Fitz-Gerald and Polis also have sparred continuously over energy issues, with Polis charging that Fitz-Gerald is a front candidate for the oil and gas industry because she has accepted thousands in donations from mining and oil companies. Fitz-Gerald, however, has staunchly insisted she’s an advocate of renewable energy and protecting the environment, and this week even issued a position statement calling for an end to federal tax subsidies for oil companies.
“We must realign the priorities of this nation, stop subsidizing Big Oil and start investing in renewable energy,” Fitz-Gerald said in a statement. “We are giving away the farm to the big oil companies and sacrificing the future of America.”
Both Polis and Shafroth agreed with the position, and Shafroth commented that there is “something inherently wrong” when oil companies are making “record profits” while gas prices continue to climb.
Polis, however, took the opportunity to blast Fitz-Gerald for supporting an “oil and gas dream bill” in 2002 while she was in the state Senate.
“The author of Colorado’s ‘oil and gas dream bill’ is now playing ‘me-too’ politics by vowing to end taxpayer subsidies for Big Oil,” Becker charged.
The measure, Senate Bill 141, was sponsored by members of both parties, including now-U.S. Rep. Ed Perlmutter, D-CD 7, and ultraconservative former state Senate President John Andrews, R-Centennial. The bill was aimed at establishing more equity in the contracts used by oil and gas companies and the landowners they lease from.
Moseley said of Becker’s critique, “This shows Jared’s lack of understanding of the legislative process.”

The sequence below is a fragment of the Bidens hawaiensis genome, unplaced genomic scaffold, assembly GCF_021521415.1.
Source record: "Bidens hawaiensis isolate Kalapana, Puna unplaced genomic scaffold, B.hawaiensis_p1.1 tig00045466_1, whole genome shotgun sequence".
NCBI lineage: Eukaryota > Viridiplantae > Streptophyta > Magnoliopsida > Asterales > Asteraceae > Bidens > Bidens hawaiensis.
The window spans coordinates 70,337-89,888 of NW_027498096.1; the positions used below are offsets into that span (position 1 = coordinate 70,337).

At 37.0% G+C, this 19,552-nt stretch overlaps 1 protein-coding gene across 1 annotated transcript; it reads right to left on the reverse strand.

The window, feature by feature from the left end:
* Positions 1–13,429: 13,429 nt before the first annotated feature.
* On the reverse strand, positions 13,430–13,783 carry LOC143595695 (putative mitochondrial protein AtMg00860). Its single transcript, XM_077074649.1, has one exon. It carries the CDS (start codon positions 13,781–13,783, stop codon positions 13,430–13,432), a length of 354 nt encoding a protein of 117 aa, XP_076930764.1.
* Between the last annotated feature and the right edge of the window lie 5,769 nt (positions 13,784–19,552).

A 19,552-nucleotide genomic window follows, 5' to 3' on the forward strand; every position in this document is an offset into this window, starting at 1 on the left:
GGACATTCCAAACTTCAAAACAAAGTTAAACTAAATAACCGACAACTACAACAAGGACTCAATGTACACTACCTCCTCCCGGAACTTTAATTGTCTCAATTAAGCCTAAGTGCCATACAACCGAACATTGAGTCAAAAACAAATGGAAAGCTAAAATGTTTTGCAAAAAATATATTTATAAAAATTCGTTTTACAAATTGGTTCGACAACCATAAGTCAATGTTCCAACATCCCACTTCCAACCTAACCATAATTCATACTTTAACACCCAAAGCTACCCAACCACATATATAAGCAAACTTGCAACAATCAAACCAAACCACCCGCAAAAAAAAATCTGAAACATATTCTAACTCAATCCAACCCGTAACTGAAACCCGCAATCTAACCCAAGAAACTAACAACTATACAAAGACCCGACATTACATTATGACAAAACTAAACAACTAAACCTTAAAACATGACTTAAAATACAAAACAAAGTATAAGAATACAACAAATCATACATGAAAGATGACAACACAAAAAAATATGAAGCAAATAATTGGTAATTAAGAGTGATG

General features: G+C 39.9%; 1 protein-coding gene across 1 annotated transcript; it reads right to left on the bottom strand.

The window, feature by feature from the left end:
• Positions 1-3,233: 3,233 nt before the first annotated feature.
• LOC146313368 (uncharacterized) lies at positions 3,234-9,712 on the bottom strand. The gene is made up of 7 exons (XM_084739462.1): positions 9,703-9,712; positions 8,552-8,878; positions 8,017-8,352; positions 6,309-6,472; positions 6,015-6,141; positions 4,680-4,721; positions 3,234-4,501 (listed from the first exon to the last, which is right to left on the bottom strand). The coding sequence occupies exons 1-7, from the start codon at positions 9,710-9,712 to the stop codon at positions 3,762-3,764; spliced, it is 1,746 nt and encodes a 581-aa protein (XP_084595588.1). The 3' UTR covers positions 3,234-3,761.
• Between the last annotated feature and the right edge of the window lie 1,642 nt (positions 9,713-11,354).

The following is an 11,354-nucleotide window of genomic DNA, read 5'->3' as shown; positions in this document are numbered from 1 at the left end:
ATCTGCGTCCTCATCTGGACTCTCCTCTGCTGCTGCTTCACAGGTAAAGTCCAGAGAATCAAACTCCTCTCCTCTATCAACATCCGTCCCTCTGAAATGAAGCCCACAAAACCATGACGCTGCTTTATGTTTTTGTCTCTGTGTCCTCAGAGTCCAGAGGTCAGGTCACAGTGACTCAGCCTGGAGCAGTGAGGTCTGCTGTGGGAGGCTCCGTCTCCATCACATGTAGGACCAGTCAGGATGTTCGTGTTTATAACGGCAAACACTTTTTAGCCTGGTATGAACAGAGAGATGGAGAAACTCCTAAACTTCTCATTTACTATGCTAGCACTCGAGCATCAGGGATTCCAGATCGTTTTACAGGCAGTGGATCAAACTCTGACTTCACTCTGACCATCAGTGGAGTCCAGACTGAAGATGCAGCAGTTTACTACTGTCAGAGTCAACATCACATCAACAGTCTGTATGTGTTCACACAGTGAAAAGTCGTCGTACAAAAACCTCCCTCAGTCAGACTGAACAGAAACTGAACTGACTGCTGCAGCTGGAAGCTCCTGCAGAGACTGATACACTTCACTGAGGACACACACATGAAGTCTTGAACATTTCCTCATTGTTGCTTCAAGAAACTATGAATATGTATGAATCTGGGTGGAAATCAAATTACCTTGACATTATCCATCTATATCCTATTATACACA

He pointed to Fitz-Gerald’s 100 percent rating from the Colorado Conservation Voters, and said she has an “incredibly strong” record as an environmentalist.
Polis also recently vowed to battle price-gouging by the energy industry, and, in a statement last week, blasted Congress for being “far too timid” in dealing with oil companies. Like Fitz-Gerald, he called for an end to tax subsidies for energy companies and more investment in renewable energy research and development.
Fitz-Gerald got a political boost of her own this week with a key endorsement from the Progressive Democrats of America.
“We believe that Joan Fitz-Gerald has demonstrated her ability to be an effective legislator and that she is the best candidate at this time to represent CD 2 in the House,” said Kenneth Nova, a local spokesman for the PDA.
Fitz-Gerald said she was “honored” to have the group’s backing and said it indicates “who has the real record of standing up for the middle class in this race.”
Shafroth was easily certified for the ballot last week after submitting more than 4,600 signatures to the Colorado Department of State. Candidates need only 1,000 valid signatures to earn a spot on the primary ballot, and the state deemed 3,453 of those to be valid. An employee with the secretary of state’s office verified that Shafroth’s number is a record high for CD 2. (The statewide record, she said, is held by Republican Marc Holtzman, who turned in more than 21,000 signatures in 2006 during his bid for the governorship.)
Shafroth said the number of signatures he was able to gather is “indicative of the groundswell of grassroots support for my very different kind of candidacy … Voters who feel that the usual partisanship and bickering in Washington can’t be solved until we change the kind of politician we send to Washington.”
Moseley had no comment on Shafroth’s certification, and Becker said there was “never a doubt in our minds” he was going to be on the ballot.
“Congratulations. Welcome to the race,” he added.